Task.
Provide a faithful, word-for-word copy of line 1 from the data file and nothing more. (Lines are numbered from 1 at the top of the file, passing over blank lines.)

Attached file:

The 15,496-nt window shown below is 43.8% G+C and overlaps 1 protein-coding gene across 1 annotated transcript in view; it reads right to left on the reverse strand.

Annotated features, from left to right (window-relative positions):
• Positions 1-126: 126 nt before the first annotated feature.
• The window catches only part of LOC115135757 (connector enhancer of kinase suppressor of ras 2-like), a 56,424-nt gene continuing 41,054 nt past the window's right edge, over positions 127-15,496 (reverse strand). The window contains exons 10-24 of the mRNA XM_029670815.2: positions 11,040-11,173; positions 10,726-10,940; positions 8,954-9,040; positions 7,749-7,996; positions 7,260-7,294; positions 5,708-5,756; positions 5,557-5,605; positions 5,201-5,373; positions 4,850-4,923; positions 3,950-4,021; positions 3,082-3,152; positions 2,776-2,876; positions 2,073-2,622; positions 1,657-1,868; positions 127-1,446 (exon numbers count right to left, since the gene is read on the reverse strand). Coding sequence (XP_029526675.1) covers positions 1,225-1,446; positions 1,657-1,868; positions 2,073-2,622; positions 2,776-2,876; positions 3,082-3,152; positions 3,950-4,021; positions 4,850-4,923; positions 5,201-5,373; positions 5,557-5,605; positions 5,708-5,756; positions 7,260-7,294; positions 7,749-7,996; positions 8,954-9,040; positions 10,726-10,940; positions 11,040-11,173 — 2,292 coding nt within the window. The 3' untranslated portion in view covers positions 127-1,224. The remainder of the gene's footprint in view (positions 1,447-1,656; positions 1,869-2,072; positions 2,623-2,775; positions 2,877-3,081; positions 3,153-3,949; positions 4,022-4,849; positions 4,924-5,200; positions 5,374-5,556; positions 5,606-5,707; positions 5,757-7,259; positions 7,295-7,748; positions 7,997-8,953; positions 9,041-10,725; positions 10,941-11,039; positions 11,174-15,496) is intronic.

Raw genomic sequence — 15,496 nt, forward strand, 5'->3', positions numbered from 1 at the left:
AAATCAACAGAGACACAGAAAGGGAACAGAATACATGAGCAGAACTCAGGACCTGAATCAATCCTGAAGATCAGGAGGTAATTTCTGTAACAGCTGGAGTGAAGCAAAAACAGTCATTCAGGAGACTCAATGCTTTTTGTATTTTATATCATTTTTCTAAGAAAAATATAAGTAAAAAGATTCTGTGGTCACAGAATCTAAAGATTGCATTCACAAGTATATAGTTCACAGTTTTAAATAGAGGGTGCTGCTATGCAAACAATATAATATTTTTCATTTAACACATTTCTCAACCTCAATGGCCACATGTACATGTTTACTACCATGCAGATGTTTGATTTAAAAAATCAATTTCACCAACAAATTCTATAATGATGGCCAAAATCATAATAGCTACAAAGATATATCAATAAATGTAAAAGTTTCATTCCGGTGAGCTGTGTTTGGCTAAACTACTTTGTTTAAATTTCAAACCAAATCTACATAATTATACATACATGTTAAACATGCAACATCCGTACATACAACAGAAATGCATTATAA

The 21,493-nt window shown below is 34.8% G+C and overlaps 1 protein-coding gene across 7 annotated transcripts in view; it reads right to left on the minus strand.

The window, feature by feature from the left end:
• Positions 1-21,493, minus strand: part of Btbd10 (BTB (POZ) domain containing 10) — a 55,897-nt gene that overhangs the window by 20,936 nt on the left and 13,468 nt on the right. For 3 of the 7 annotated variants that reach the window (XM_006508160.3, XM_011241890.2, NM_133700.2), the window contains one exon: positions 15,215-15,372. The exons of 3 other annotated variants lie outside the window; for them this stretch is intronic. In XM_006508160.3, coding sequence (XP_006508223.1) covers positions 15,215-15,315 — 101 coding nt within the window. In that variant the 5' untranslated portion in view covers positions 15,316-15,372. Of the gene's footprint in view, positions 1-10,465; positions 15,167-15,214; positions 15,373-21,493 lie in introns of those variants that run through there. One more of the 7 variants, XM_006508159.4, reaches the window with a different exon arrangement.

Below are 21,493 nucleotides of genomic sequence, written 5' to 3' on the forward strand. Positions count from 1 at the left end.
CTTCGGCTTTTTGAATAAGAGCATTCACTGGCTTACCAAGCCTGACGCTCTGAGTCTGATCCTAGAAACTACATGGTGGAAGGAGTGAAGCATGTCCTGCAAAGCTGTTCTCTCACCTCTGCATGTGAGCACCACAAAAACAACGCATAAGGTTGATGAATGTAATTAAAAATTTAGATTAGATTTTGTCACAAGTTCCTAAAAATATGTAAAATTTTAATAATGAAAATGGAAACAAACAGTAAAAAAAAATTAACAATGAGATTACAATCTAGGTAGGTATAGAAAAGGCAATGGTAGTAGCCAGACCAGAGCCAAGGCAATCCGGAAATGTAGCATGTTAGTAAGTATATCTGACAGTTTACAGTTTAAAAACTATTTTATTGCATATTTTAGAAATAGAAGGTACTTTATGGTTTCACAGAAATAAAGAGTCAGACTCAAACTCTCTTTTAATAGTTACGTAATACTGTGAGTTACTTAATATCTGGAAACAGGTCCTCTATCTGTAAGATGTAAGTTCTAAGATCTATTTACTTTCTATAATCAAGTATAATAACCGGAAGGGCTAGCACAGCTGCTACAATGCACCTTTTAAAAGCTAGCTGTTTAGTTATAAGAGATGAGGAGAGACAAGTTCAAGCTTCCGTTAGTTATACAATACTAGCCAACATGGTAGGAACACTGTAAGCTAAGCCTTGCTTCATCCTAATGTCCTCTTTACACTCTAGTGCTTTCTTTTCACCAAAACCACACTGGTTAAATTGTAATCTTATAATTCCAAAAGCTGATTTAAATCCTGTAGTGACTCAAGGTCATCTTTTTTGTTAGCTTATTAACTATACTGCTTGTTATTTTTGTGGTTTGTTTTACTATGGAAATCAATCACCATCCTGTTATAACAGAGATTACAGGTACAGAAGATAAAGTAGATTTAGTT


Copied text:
The 15,496-nt window shown below is 43.8% G+C and overlaps 1 protein-coding gene across 1 annotated transcript in view; it reads right to left on the reverse strand.